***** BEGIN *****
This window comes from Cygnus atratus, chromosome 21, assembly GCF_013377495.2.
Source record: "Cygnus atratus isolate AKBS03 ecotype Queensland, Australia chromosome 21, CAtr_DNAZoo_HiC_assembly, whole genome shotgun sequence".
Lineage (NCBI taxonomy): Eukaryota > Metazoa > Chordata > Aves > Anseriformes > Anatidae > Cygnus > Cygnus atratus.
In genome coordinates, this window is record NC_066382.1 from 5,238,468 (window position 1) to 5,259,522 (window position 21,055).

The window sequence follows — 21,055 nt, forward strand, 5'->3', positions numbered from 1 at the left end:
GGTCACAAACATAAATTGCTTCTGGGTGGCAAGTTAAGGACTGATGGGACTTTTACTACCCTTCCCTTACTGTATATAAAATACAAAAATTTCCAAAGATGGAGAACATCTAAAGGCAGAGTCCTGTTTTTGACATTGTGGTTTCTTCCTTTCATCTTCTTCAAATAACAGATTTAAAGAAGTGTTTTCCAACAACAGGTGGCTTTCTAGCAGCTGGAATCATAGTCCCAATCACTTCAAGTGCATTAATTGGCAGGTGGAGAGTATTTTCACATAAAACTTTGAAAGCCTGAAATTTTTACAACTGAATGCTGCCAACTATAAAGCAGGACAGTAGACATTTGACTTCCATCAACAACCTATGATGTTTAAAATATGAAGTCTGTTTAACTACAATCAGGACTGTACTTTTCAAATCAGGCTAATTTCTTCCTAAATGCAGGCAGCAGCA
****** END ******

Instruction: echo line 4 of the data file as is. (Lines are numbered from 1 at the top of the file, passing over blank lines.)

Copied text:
In genome coordinates, this window is record NC_066382.1 from 5,238,468 (window position 1) to 5,259,522 (window position 21,055).